As the sun rose on the day following the so-called Freedom Flotilla’s attempt to breach the Israeli blockade of Gaza, the American Jewish Committee had already sent out an e-mail blast touting its narrative of the bloody denouement that took place. An hour later came talking points from the Jewish Federations of North America.
A succinct storyline had been established even before all the details of the raid that left nine of the activists dead had become clear. The video of the vicious attacks on the Israeli soldiers rappelling down to the ship from helicopters — one that bolstered Israel’s version of events — had not been made available yet.
“When Israeli commandos boarded the ships, they were met with violence from a supposedly nonviolent group, including gunfire from automatic weapons and attacks with knives and axes,” the AJC statement read. “Several Israelis were wounded. As a result of the clash triggered by the pro-Hamas group, a number of them were killed or wounded in the confrontation.”
Here was one more Rorschach test for an American Jewry that has become increasingly factionalized when it comes to Israel, viewing every situation through its various preconceptions on the left and right. Either Israel was beyond reproach and acting in self-defense, or the incident highlighted a growing unease with the blockade itself, which one group of progressive rabbis called “the overall context of oppression.”
At one end of the spectrum, the American Jewish establishment heeded the call of the Israeli government to defend its actions in the face of an extremely negative public relations storm.
“Thank you for listening and understanding and for advocating and for trying to put things in the right perspective, remembering that we are the victims here and we are the ones who were compelled to take these actions to defend ourselves,” said Daniel Ayalon, Israel’s deputy foreign minister, on a conference call June 1, organized by the JFNA and the Jewish Council for Public Affairs, in which more than 700 people participated. “As you know, today the war is on the screens. The war is a political war, a PR war and also a legal warfare. And for that we need you more than ever.”
Yuli Edelstein, Israel’s minister of Public Information and Diaspora Affairs, told another conference call, this one with the Conference of Presidents of Major American Jewish Organizations, that “Israel has nothing to regret and nothing to apologize for.”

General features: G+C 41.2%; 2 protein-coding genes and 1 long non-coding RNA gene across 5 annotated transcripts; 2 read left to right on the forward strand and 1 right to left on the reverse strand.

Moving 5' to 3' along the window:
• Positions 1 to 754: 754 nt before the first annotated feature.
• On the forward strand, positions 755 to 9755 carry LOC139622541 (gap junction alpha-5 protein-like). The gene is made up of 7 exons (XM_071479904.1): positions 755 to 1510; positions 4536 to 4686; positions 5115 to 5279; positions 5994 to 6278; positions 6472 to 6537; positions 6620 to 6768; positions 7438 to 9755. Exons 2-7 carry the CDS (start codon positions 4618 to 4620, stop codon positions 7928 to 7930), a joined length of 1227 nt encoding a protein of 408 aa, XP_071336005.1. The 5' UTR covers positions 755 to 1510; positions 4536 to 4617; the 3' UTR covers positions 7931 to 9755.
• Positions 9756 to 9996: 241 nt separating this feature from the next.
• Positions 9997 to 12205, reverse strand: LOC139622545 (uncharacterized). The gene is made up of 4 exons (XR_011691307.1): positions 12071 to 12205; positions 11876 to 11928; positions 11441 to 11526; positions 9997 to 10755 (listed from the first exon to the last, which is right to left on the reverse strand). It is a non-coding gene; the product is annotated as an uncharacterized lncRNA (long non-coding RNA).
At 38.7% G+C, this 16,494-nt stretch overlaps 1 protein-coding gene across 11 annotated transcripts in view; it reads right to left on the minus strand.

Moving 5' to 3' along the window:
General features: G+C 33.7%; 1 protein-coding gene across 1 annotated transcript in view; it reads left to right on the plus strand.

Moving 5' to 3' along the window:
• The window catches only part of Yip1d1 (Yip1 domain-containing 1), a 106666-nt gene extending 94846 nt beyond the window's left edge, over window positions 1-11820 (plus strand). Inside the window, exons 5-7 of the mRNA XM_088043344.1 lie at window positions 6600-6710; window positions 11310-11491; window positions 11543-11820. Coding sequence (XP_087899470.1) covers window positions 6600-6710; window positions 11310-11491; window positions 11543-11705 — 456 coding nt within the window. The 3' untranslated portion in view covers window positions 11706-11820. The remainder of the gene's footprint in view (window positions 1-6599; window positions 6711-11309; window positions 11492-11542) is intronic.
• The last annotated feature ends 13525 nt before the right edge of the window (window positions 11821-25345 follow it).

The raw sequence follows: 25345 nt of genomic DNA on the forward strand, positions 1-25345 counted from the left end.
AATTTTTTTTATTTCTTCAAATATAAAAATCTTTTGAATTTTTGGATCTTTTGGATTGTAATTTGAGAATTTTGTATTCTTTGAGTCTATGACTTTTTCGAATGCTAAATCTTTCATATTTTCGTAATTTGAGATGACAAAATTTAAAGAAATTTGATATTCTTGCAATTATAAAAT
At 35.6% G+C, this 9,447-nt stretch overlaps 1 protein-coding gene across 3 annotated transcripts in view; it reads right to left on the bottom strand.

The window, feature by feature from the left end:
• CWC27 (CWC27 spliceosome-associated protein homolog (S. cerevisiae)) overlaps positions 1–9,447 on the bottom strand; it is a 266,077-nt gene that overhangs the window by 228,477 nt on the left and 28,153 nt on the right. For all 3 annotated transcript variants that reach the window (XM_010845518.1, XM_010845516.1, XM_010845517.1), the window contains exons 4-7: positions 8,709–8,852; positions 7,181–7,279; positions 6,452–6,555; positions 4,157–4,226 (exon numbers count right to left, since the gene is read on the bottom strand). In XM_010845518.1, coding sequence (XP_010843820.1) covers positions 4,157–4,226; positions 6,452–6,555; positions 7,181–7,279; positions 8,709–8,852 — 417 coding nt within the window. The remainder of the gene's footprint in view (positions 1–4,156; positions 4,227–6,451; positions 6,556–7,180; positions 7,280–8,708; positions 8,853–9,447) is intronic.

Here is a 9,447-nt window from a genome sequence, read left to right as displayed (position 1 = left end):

The American Jewish leadership seemed willing to go along with this message. Steve Gutow, JCPA president and CEO, said on the conference call in which he participated that even though he regretted the loss of life, “our job as lovers of Israel and lovers of peace is to make sure that the public opinion of this country remains firmly on the side of what is just and right. Israel has every right to defend itself, and we are going to stand by Israel as the facts of the incident continue to come to light.”
If there was any criticism of Israel at all from the acknowledged leaders of the Jewish establishment, it came in the form of questioning whether the operation had been well planned. In many ways, this echoed what became the dominant narrative in mainstream Israeli society in the 24 hours after the raid. The title of one column in the popular Israeli daily Yediot Aharonot was “How Did We Get So Dumb?” Another, in Haaretz, was “Fiasco on the High Seas.”
David Harris, the AJC’s executive director, came very close to agreeing with this criticism while speaking with The Forward, though he stepped back from actually making it.
“My problem is that it’s all too easy attempting to second-guess in situations where you are thousands of miles away and where you are not asked to make on-the-spot, life-or-death decisions,” Harris said. “So sitting where I’m sitting, it’s tempting to say that Israel surely could have done it differently. Their intelligence might have been better about the people on this particular ship as opposed to the other five ships. The kind of troops they sent on the ship might have had more riot-control experience or might have been given different tools, rather than paintball guns or whatever, so it’s tempting. But I think that Israel has the capacity to examine itself, and it will.”